Technology and cardiology

In a great article in his recent newsletter Bertalan Meskó, MD, PhD ( director of the medical Futurist Institute) raises the issue of technology and cardiology and in particular the impact of using digital technologies in the doctor patient relationship. His article spans a wide range of medical specialities but Cardiology is a part of the this portfolio (which ranges from general practice to dermatology to psychiatry and pathology)
The debate is set by categorizing the medical specialities in a quadrant which is defined by  2 axis: I) data based vs interaction based and II) repetitive vs creative. This leads to 4 quadrants, each with distinct differences:

  • A (repetitive-interaction): Medical Domains in which digital technologies will play a limited role and mainly as auxiliary tools
  • B (creative-interaction): Medical Domains in which digital technologies will have an impact but they will not change the patient-doctor interaction base of the process
  • C (repetitive-data based): Medical Domains in which a large group of repetitive activities will be replaced by digital technologies and thus create more space for creative tasks
  • D (creative-data based: Medical Domains in which the professionals will heavenly rely on digital technologies and will use them on a daily base
    Meskó categorizes Cardiology as a Medical Domain which has clear mix of repetitive tasks and creative thinking but with a data driven base and less with patient interaction.

Todays mix of technology and cardiology

If we focus on the current digital technologies which are used in Cardiology the main focus is still on capturing data (electrical, mechanical, invasive and non-invasive) to support diagnostics, support invasive interventions and monitor treatment effectiveness.
Within the digital data there’s a clear focus on digitization of diagnostic imaging from ECG, CT, MRI, X-Ray and Utrasound. Interestinglu these are most classic technologies which have been digitized over the years (ECG, CT, Ultrasound, X-Ray) and hardly technologies which have been digital from the start. And this transition from analog to digital has still impact on the data processing which probably results in the in-between position between repetitive and creative as chosen by Meskó.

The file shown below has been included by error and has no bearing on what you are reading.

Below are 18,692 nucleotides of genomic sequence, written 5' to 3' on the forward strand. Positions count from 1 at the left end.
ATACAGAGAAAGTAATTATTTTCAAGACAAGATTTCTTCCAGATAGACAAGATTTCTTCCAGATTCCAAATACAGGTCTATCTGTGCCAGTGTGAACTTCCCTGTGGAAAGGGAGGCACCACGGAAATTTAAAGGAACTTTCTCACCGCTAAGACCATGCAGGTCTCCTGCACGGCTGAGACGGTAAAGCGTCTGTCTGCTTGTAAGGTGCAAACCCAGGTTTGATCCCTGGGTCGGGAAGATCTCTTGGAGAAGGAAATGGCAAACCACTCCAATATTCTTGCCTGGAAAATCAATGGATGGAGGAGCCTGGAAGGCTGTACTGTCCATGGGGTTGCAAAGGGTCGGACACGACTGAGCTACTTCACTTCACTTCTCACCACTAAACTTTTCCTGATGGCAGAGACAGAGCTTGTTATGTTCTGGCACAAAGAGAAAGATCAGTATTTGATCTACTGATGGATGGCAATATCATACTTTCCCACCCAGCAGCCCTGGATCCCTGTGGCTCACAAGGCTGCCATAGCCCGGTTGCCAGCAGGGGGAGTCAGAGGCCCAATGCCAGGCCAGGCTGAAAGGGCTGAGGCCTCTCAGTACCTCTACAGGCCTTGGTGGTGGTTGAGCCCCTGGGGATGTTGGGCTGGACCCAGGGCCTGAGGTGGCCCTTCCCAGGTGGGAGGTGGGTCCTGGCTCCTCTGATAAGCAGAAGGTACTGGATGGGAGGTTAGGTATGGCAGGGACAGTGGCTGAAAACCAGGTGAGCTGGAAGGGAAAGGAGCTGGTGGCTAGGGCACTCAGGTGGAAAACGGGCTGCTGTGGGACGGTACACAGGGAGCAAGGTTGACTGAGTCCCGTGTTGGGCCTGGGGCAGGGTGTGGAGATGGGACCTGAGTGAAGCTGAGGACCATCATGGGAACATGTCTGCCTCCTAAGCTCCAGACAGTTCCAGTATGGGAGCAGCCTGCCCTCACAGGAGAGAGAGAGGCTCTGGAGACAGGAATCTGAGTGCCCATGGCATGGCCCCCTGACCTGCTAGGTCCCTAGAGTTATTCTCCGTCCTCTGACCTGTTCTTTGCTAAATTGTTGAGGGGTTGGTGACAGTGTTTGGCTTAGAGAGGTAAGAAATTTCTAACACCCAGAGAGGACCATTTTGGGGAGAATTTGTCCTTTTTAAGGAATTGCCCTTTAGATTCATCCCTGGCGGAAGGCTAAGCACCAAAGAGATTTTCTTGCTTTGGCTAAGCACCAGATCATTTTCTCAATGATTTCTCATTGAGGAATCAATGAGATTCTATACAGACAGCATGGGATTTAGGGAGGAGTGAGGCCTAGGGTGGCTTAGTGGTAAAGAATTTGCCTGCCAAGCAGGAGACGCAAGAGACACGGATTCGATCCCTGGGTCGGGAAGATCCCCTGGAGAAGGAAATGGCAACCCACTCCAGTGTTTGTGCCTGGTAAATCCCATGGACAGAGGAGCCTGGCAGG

Where heart performance could be expected to be both data driven and repetitive there’s still a significant part of the data handling which needs to be approached with creativity since the data lack accuracy and stability.

TMF grid cardiology
based on TMF grid february 2023


Which is of course a reflection of the daily challenge cardiologists and other physicians are facing in something as often used as making an ECG and interpretation of the ECG data. Today ECG waveform interpretation is still considered an art and a mastery.  Not a repetitive task which allows results in the same outcome. The same ECG data set can (and often does) results in different interpretation classifications (even by the same physician when the same data is presented again).

The future of technology and cardiology shows options for improved patient interaction based on accurate and consistent data.

From our perspective an ECG is not telling the whole patient story and patient interaction and a more holistic view are beneficial, but overall the medical domain of cardiology can benefit from increasing the quality and constancy of the data  to actually create more room for patient interaction and creative and patient specific solutions. When the data is more accurate and the (automated) data analysis provides consistent outcomes we can move away from spending time and efforts on more data capturing (over diagnosis) and spend more time on supporting patients in lifestyle changes and rehabilitation.
With CineECG we aim to move (at least a part of) Cardiology into the domain in which the base data is reliable, the physicians are supported by effective data processing applications so they can focus on therapy much sooner.

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